American Society of Clinical Oncology (ASCO) 51st Annual Meeting


Marketing Manager

Registry Partners and SPRI Clinical Trials co-hosted a booth at the ASCO 2015 Annual meeting in Chicago.  The theme for this year was “Illumination and Innovation:  Transforming Data into Learning.”   Together, Registry Partners and SPRI have combined our innovative solutions to expedite patient recruitment and the collection of patient data in support of this mission.  Dr. Peter Paul Yu, outgoing President of ASCO, shared “with data as a shared resource, we can accelerate learning from each other and from our patients, sharing new insights and making faster strides against cancer.”  Registry Partners and SPRI Clinical Trials are providing pathways for physicians-scientists to gather and analyze patient data derived from real-world experiences and through the support of patient registries.

Over 37,000 total attendees flocked to Chicago for the 51st Annual Meeting.  It is estimated that half of the Annual Meeting attendees came from countries outside of the United States.  The meeting attendees were excited by the promise of new research in cancer care and it was amazing to see tens of thousands of people peacefully united for such an amazing cause.  Dr. Yu said “in the next 50 years we will work together to accumulate knowledge and learning for the benefit of patients with cancer, so that more patients-most patients-maybe all patients, can be cured.”  Patient registries provide new and improved access to rich patient data and accelerate learning hopefully leading us to improved patient outcomes.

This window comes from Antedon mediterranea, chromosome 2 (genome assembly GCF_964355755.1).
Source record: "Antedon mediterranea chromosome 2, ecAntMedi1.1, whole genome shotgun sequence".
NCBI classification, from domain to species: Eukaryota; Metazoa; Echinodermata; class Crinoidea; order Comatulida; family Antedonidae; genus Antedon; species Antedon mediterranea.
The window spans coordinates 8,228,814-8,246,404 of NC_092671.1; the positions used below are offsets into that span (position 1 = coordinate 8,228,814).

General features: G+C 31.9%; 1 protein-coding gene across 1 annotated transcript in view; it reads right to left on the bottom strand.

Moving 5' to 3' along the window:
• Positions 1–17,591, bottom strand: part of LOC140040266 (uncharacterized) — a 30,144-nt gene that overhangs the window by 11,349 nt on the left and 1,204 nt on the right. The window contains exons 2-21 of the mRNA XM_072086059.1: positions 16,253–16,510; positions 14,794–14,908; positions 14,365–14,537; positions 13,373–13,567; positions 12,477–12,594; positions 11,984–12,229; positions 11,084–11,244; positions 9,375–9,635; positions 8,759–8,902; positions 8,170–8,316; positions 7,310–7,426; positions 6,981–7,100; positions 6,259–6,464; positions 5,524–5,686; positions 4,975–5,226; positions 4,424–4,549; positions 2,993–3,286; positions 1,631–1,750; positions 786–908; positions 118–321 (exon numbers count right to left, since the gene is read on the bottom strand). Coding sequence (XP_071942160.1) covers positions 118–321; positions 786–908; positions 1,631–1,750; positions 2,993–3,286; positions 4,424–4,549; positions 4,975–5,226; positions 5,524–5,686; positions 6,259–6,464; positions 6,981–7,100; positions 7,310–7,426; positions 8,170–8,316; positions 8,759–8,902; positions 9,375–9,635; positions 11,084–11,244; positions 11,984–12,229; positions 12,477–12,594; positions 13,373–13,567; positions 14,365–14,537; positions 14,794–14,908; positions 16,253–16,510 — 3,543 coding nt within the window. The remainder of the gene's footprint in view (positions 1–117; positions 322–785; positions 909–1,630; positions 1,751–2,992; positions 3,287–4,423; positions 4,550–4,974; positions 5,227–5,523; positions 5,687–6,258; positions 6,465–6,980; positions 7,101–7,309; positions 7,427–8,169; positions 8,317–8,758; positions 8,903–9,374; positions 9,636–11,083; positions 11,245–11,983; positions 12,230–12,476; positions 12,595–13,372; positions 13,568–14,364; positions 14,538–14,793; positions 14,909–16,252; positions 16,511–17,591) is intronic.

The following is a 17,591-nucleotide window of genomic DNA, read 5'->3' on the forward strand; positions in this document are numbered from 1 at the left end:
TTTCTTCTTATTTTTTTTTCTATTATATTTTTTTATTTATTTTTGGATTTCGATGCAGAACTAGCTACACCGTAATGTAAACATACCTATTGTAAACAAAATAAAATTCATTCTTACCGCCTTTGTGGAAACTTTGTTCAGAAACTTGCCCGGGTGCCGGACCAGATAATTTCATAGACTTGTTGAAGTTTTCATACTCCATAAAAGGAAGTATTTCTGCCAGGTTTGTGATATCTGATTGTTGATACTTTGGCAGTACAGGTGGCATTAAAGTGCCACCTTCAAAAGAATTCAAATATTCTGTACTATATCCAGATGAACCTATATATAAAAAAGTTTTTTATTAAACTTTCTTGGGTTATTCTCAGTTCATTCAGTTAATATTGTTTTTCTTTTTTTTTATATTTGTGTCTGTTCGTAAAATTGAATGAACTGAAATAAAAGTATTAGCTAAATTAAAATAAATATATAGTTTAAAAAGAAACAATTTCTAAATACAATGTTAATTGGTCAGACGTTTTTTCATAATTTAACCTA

This was Registry Partners second year exhibiting at ASCO.  Our booth is tiny compared to many of the giants in the industry but each company that is actively pursuing ways to improve the effectiveness and quality of care for oncology patients is important.  Every company and non-profit organization that is exhibiting has the chance to possibly improve or prolong a cancer patient’s life.  If even one of us succeed, the world wins!  As Emerson said, “Don’t go where the path may lead, go instead where there is no path and leave a trail.”